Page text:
Week In Review

Week In Review

The Week in Review is a roundup of interesting, inspiring, or thought-provoking things I've read this week, covering Fashion, the Environment, and Humanity. 

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Fashion

Lucy Chambers, Fashion Director, British Vogue. Photo: Marcy Swingle for The New York Times.

Lucy Chambers, Fashion Director, British Vogue. Photo: Marcy Swingle for The New York Times.

Don't Dress Your Age | Julia Baird | The New York Times

I feel very strongly that no one has a monopoly on style- we should all feel that we have the permission and privilege to use our clothing to express ourselves, no matter our age, size, shape, budget, and the list goes on. So when I came across this piece, it actually stopped me in my tracks to consider that women of a certain age are encouraged, whether overtly or covertly, to somehow tone down that sense of self expression through style. I think this merits a full on revolution: WEAR WHAT YOU LOVE.

"Women are not praised for dressing like fabulous young things now. As we ascend the ladder of wisdom and maturity, we are cautioned to adopt restraint, to be 'classic,' 'sophisticated,' to eschew skin in favor of prim. And with every passing year, to occupy less space and be more demure — and dull.

We are also told to monitor our appearance in a way men are very rarely told to. Find me a man leafing through a magazine that tells him to upturn his collar to hide his neck wrinkles, and I will upturn it for him."

Junya Watanabe, One of Fashion’s Foremost Thinkers | Alexander Fury | T Magazine

We've briefly touched on the role of fashion designers here before and it's a subject I keep coming back to. Should fashion designers challenge us to think about our clothing in a new way? Should they challenge us to see our style in a different light? This piece on designer Junya Watanabe invited me to revisit these questions.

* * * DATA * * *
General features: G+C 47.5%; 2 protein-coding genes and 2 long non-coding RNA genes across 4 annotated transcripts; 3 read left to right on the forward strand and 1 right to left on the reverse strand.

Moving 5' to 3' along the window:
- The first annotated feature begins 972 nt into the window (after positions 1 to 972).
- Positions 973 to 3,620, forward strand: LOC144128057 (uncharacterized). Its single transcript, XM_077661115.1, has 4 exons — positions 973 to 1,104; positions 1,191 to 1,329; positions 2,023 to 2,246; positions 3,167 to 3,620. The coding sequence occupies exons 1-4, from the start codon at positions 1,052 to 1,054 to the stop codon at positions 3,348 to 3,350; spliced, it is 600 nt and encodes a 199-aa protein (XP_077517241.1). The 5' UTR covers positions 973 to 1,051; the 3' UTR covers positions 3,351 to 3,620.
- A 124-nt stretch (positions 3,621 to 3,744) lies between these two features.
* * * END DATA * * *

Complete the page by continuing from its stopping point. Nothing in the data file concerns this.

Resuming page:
"Watanabe has created garments that have shifted the way people think about clothing, not just fashion. His work is about experimentation, endlessly reworking garments into fresh constructions. In an industry where referencing — of other cultures, of other historical styles — runs rife, Watanabe’s pieces have the rare, almost unique attribute of seeming like stuff we’ve never seen before. It’s all the more striking because Watanabe works with what he calls “dumb” clothes: trench coats, biker jackets, the white shirt. The ordinary becomes extraordinary."

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The Environment

Coral bleaching in the Great Barrier Reef. Photo: Photograph: the Ocean Agency via The Guardian.

Coral bleaching in the Great Barrier Reef. Photo: Photograph: the Ocean Agency via The Guardian.

The Great Barrier Reef is under severe stress – but not dead yet | Oliver Milman | The Guardian

As the effects of climate change reveal themselves throughout ecosystems around the world, I think it's important to recognize the role we can still play in mitigating those negative effects. Often, the scientific community is caught in a catch 22; being dire about the situation might compel forward progress, but it might also make people feel powerless to do anything to stop the effects of climate change. Here's a piece that reminded me how powerful human agency is for the issue.